• Home
  • Athletes
  • Female college athletes are the big winners of the NIL 2021 reform

Female college athletes are the big winners of the NIL 2021 reform

By on January 1, 2022 0

Today marks the sixth anniversary of several new state laws that guarantee college athletes the right to approve products without being punished for doing so by the NCAA. For years, the NCAA leadership had proclaimed that the state-mandated NIL reform would lead to a deepening of the gender divide in college sport. However, in reality, female varsity athletes have been among the biggest beneficiaries of the 2021 varsity sports economic reform.

Here are some of the many examples that help illustrate the point of emerging opportunity for female college athletes to take advantage of sponsorship opportunities:

  • At the University of Connecticut, star basketball player Paige Bueckers has signed at least two major sponsorship deals, including one with famous sports drink Gatorade. According to the Wall Street newspaper, Bueckers’ mentions could earn him over $ 1 million a year, which is more than the average annual salary of most WNBA players.
  • At Fresno State University, Twin Guards Haley and Hanna Caviinder, who were already well known for their notoriety on Instagram and Tik Tok, signed several quick approval deals with companies such as Boost Mobile and Six Star. Pro Nutrition. Not only are these deals expected to earn the Cavinder twins more than their own basketball coach, but these deals have also helped young basketball players increase their personal brands and social media followers.
  • At Louisiana State University, 19-year-old gymnast Olivia Dunn, who has over 1.3 million Instagram followers, has signed sponsorship deals with brands such as Plantfuel, American Eagle

    AEO
    and Vuori which, combined, have an approximate value of over $ 1 million per year.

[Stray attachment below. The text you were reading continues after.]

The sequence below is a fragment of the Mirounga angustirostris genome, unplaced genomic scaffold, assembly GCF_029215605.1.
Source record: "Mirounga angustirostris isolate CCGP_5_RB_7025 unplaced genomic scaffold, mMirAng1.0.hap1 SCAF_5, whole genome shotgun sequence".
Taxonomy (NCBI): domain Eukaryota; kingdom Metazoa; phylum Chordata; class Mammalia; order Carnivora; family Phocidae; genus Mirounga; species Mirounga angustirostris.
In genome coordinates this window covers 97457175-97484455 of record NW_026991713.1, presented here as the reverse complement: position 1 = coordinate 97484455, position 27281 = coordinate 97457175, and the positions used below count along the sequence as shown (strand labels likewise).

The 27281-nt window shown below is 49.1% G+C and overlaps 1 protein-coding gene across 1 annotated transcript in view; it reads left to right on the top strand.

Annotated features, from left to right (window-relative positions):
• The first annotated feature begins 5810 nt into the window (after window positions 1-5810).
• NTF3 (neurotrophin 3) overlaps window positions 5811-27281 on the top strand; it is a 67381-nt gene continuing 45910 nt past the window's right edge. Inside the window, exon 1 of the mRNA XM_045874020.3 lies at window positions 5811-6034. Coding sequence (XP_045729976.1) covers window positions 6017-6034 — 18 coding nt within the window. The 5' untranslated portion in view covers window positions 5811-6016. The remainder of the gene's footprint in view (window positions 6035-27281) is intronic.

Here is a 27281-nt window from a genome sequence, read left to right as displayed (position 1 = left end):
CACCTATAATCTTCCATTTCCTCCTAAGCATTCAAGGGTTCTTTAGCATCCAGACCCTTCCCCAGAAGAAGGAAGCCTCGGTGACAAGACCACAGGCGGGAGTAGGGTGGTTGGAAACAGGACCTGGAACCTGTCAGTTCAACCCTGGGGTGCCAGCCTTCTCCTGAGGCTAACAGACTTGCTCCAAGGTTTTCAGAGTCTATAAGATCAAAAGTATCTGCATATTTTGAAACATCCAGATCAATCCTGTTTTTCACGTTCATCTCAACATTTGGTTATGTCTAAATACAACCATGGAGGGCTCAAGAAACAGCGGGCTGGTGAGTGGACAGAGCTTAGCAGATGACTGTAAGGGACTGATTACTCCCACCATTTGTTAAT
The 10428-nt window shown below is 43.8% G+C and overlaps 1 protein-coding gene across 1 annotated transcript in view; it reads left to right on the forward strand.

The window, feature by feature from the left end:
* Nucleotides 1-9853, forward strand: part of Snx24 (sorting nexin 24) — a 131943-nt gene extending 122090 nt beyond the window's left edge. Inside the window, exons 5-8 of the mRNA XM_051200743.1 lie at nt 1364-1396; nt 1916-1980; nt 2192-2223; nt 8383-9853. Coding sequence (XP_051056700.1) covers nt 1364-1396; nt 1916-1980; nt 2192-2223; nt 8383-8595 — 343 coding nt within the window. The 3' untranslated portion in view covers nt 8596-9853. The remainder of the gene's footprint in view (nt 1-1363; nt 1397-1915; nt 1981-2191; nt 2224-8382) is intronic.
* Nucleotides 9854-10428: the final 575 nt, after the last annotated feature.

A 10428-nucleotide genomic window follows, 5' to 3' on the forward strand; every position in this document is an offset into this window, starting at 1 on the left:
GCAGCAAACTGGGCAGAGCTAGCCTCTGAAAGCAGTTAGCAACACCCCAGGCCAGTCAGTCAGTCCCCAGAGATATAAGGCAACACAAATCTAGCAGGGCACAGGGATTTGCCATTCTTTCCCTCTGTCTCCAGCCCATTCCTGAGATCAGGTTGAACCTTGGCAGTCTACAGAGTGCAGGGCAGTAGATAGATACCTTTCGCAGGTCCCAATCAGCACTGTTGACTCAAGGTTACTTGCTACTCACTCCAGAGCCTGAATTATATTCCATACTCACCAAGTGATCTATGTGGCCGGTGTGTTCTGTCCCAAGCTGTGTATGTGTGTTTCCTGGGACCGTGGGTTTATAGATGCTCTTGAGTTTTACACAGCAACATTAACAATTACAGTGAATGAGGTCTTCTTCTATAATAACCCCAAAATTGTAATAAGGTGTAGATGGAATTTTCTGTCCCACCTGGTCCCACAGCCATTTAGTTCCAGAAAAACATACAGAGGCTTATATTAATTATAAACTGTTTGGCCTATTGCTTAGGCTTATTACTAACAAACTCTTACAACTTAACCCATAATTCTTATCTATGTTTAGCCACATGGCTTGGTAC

Meanwhile, beyond these important backers, there is also a growing opportunity for lesser-known female college athletes nationally to support brands for free products and smaller amounts of money, just like the old one. Stanford University volleyball player Hayley Hodson testified before the California State Legislature. the case in July 2019.

As 2022 approaches, the big new questions for college sports are not whether female athletes will have the opportunity to take advantage of sponsorship opportunities, but rather whether these new NIL opportunities will help retain elite female athletes. in college and university programs rather than pursuing professional studies. opportunities in their sport.

The end result of the NIL reform could very well be that athletes in women’s sports where their earning potential is short-lived will now be more likely to stay in college rather than having to choose between education and training. economic opportunities. At the same time, female athletes in income-generating and college-promoting sports such as college basketball will finally be able to share some of the fruits of their labor.

____________

Marc Edelman ([email protected]) is Professor of Law at the Zicklin School of Business at Baruch College, Director of Sports Ethics at the Robert Zicklin Center on Corporate Integrity and Founder of Edelman Law. He is the author of “A short treatise on amateurism and antitrust law” and “The future of university player and athlete unions.


Source link